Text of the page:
5 Quick Tips for Writer/Agent Negotiations

Guest column
by Howard G. Zaharoff


Just because you’re excited someone wants to represent you doesn’t mean you should let them take advantage of you. Beware of these red flags when negotiating contracts with agents.

        1. Watch for red flags. Reputable agents don’t charge reading fees or require other upfront payments, they don’t sell (or at least, don’t brag about sales) to vanity presses, and they will readily identify other authors and projects they’ve represented.

        2. Beware of excessive commissions. The norm is now 15 percent for book sales, though it can be up to 20–25 percent for foreign sales (for which the agent works with a subagent) and 10–20 percent for movie, TV and theatrical sales.
        3. Avoid commissions on speaking fees. Most reputable agents will not try to horn in on these, and they really aren’t entitled to, unless they were directly responsible for getting you the engagement.
        4. Keep control over expenses. Ideally your agent will not charge for onesie-twosie copies or standard postage, but only for unusual expenses—long-distance charges, major copying, courier services—and will work within spending limits (nothing over a fixed amount, say $100–$250, without your approval).
        5. Insist on timely payment. Ideally, you’ll get paid your 85 percent directly by the publisher, though many agents insist on collecting the entire amount first. (This is fairly standard but poses risks, especially if the agent goes bankrupt—so some writers push for “split accounting,” which requires the publisher to pay them directly.) Although most publishers still report and pay royalties semi-annually, typically within three months after the semi-annual period ends (so the royalty for a book sold in January arrives in late September!), your agent should pay you promptly upon receiving the funds—ideally within 10 days, but no longer than 30.

This guest column about agents was
pulled from the current issue of Writer’s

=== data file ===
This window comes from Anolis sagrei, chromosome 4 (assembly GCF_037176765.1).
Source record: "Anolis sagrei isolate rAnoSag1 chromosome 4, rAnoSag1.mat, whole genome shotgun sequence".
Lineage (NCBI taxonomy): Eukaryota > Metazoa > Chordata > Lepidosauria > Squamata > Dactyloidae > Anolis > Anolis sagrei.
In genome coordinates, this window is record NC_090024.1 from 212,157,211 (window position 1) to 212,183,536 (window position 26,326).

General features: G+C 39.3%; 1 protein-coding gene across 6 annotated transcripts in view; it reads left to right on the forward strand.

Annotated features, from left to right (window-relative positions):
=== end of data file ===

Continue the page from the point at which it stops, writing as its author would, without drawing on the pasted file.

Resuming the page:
Digest (Sept. 2009)  Order it online
to see more queries as well as our exclusive
list of 24 Agents Who Want Your Work.

 

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3 thoughts on “5 Quick Tips for Writer/Agent Negotiations

  1. Jack Lord

    Talking of scams, I received an unsolicited email tonight:

    Received: from Filmlg89@cs.com

    Attention Screenwriter:

    We’re former Beverly Hills agents who’ve represented ™Academy Award winning and nominated screenwriters. As literary consultants, we help aspiring talented writers with script coverage, story notes, editing, rewrites and adaptations of novels into screenplays. Our experienced and professional staff specializes in packaging and marketing your script to indie producers, executive producers with studio deals, plus foreign and domestic distributors.

    If you’re strictly seeking an agent or manager to represent you, then this might not serve your needs. Otherwise,set aside free time to review our website, filmliterarygroup.com and please fill out the script submission form in the contact us drop down and contact us at 310-556-2040 to discuss submitting your project to interested buyers.

    Sincerely,

    http://www.filmliterarygroup.com

    Film Literary Group | 1901 Ave of the Stars Suite 200 | Los Angeles | CA | 90067 | US

    —————————————————–

    My reply:

    Yes, I have a screenplay I’ve just completed seeking representation. What are you offering? Is there an up-front fee? If so then we won’t be doing business but if not then we can talk.

    Ru5ty

    —————————————————–

    The response:

    Received: from Filmlg89@cs.com

    Ru5ty,

    You need to find an agent who are on salaries so they can schlepp for you and pay their mortgages. We were very clear with our message, we’re former agents. We get paid for by the job.

    Remember, William Morris just merged with Endeavor and upwards of 200 agents were recently pink slipped. So we wish you the best of luck with that arduous task.

    FL
    —————————————————–

    Nice. Apparently an agent’s job is to “Schlepp”. OK then…hey, why don’t those 200 agents get together and start…an agency, how about that?

    OK, little bit pedantic, but I have a question: Why would I go to a “former agent??”

    The guy to ‘allegedly’ watch out for is called Stephen Gray – http://www.filmliterarygroup.com/stephan.htm

    Here’s a thread about them on Done Deal:

    http://messageboard.donedealpro.com/boards/showthread.php?p=602010#post602010
    ————————————————————–
    Maybe this is a well-known company and I’m the last to know but I thought I’d mention it.

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